The Center For Debt Management
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Chapter 11 Bankruptcy:
Reorganization Under The Bankruptcy Code

... Continued From Previous Page

Conversion or Dismissal

A debtor in a case under chapter 11 has a one-time absolute right to convert the chapter 11 case to a case under chapter 7 unless: (1) the debtor is not a debtor in possession; (2) the case originally was commenced as an involuntary case under chapter 11; or (3) the case was converted to a case under chapter 11 other than at the debtor's request. 11 U.S.C. § 1112(a). A debtor in a chapter 11 case does not have an absolute right to have the case dismissed upon request.

A party in interest may file a motion to dismiss or convert a chapter 11 case to a chapter 7 case "for cause." Generally, if cause is established after notice and hearing, the court must convert or dismiss the case (whichever is in the best interests of creditors and the estate) unless it specifically finds that the requested conversion or dismissal is not in the best interest of creditors and the estate. 11 U.S.C. § 1112(b). Alternatively, the court may decide that appointment of a chapter 11 trustee or an examiner is in the best interests of creditors and the estate. 11 U.S.C. § 1104(a)(3). Section 1112(b)(4) of the Bankruptcy Code sets forth numerous examples of cause that would support dismissal or conversion. For example, the moving party may establish cause by showing that there is substantial or continuing loss to the estate and the absence of a reasonable likelihood of rehabilitation; gross mismanagement of the estate; failure to maintain insurance that poses a risk to the estate or the public; or unauthorized use of cash collateral that is substantially harmful to a creditor.

Cause for dismissal or conversion also includes an unexcused failure to timely comply with reporting and filing requirements; failure to attend the meeting of creditors or attend a Fed. R. Bankr. P. 2004 examination without good cause; failure to timely provide information to the U.S. trustee; and failure to timely pay post-petition taxes or timely file post-petition returns. Additionally, failure to file a disclosure statement or to file and confirm a plan within the time fixed by the Bankruptcy Code or order of the court; inability to effectuate a plan; denial or revocation of confirmation; inability to consummate a confirmed plan represent "cause" for dismissal under the statute. In an individual case, failure of the debtor to pay post-petition domestic support obligations constitutes "cause" for dismissal or conversion.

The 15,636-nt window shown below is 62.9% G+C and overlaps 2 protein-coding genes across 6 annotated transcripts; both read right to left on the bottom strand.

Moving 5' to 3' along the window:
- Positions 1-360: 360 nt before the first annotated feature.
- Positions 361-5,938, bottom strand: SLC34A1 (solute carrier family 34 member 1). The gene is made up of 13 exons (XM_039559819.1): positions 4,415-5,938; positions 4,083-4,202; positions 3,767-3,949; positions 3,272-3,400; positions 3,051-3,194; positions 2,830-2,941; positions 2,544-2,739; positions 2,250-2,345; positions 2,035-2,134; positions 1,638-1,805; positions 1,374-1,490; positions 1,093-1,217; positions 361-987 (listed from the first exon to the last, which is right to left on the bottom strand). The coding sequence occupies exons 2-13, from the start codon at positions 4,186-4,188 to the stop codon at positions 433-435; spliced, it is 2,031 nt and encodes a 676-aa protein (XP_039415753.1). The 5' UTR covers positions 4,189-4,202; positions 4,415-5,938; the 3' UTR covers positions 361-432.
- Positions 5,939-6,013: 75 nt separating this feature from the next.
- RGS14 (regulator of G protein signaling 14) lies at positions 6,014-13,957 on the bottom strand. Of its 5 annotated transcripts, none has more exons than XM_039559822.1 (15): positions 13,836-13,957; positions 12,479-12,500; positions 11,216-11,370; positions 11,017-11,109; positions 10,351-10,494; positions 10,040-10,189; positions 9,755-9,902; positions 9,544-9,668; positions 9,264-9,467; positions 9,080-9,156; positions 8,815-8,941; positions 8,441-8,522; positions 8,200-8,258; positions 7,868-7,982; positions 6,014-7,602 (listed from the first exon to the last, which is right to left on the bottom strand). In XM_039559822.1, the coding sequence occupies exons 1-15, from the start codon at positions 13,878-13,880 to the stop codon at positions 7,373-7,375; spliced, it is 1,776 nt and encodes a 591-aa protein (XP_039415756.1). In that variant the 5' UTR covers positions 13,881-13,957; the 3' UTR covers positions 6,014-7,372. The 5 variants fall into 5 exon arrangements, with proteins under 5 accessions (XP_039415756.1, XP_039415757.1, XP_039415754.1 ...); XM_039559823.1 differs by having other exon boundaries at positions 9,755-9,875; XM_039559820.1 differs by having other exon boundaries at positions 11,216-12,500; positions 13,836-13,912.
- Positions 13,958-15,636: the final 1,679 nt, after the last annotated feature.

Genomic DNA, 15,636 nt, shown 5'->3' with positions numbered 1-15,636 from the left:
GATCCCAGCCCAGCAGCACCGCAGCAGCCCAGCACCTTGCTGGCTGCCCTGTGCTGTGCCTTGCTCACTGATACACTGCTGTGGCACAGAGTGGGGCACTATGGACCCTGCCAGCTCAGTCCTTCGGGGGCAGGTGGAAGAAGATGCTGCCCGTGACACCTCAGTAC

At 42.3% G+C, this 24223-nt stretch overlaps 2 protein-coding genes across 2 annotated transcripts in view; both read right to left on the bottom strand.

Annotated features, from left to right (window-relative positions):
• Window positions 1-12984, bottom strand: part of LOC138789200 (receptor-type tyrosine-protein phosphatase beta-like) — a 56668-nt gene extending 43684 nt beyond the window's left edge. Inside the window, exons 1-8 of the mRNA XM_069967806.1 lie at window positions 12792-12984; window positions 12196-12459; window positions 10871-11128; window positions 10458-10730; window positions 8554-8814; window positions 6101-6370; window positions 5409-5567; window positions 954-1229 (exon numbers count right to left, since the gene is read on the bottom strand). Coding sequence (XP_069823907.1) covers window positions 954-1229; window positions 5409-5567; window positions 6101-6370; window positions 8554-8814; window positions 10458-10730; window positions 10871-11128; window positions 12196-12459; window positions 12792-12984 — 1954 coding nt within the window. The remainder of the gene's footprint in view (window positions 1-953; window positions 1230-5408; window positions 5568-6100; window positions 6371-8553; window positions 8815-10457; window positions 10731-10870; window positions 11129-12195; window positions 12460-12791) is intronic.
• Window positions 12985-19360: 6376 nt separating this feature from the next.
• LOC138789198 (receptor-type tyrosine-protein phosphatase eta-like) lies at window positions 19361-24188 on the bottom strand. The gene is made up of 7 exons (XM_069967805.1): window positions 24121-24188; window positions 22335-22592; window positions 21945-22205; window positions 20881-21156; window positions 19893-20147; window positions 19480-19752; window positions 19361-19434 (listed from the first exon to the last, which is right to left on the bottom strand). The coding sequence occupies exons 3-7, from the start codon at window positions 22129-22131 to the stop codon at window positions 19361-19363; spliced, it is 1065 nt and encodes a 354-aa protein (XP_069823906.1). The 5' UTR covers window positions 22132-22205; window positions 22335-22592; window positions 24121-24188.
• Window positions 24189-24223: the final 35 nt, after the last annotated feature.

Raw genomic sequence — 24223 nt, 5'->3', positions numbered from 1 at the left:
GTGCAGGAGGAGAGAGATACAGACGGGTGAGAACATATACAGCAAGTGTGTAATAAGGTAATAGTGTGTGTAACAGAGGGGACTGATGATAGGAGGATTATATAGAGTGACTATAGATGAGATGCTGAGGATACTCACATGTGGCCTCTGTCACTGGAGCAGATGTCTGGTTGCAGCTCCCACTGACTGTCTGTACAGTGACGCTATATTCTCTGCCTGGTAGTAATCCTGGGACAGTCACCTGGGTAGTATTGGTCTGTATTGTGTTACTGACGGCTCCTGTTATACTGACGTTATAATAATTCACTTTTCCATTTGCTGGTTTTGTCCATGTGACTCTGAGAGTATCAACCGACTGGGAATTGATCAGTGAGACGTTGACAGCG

Section 1112(c) of the Bankruptcy Code provides an important exception to the conversion process in a chapter 11 case. Under this provision, the court is prohibited from converting a case involving a farmer or charitable institution to a liquidation case under chapter 7 unless the debtor requests the conversion.

The Disclosure Statement

Generally, the debtor (or any plan proponent) must file and get court approval of a written disclosure statement before there can be a vote on the plan of reorganization. The disclosure statement must provide "adequate information" concerning the affairs of the debtor to enable the holder of a claim or interest to make an informed judgment about the plan. 11 U.S.C. § 1125. In a small business case, however, the court may determine that the plan itself contains adequate information and that a separate disclosure statement is unnecessary. 11 U.S.C. § 1125(f). After the disclosure statement is filed, the court must hold a hearing to determine whether the disclosure statement should be approved. Acceptance or rejection of a plan usually cannot be solicited until the court has first approved the written disclosure statement. 11 U.S.C. § 1125(b). An exception to this rule exists if the initial solicitation of the party occurred before the bankruptcy filing, as would be the case in so-called "prepackaged" bankruptcy plans (i.e., where the debtor negotiates a plan with significant creditor constituencies before filing for bankruptcy). Continued post-filing solicitation of such parties is not prohibited. After the court approves the disclosure statement, the debtor or proponent of a plan can begin to solicit acceptances of the plan, and creditors may also solicit rejections of the plan.

Upon approval of a disclosure statement, the plan proponent must mail the following to the U.S. trustee and all creditors and equity security holders: (1) the plan, or a court approved summary of the plan; (2) the disclosure statement approved by the court; (3) notice of the time within which acceptances and rejections of the plan may be filed; and (4) such other information as the court may direct, including any opinion of the court approving the disclosure statement or a court-approved summary of the opinion. Fed. R. Bankr. P. 3017(d). In addition, the debtor must mail to the creditors and equity security holders entitled to vote on the plan or plans: (1) notice of the time fixed for filing objections; (2) notice of the date and time for the hearing on confirmation of the plan; and (3) a ballot for accepting or rejecting the plan and, if appropriate, a designation for the creditors to identify their preference among competing plans. Id. But in a small business case, the court may conditionally approve a disclosure statement subject to final approval after notice and a combined disclosure statement/plan confirmation hearing. 11 U.S.C. § 1125(f).

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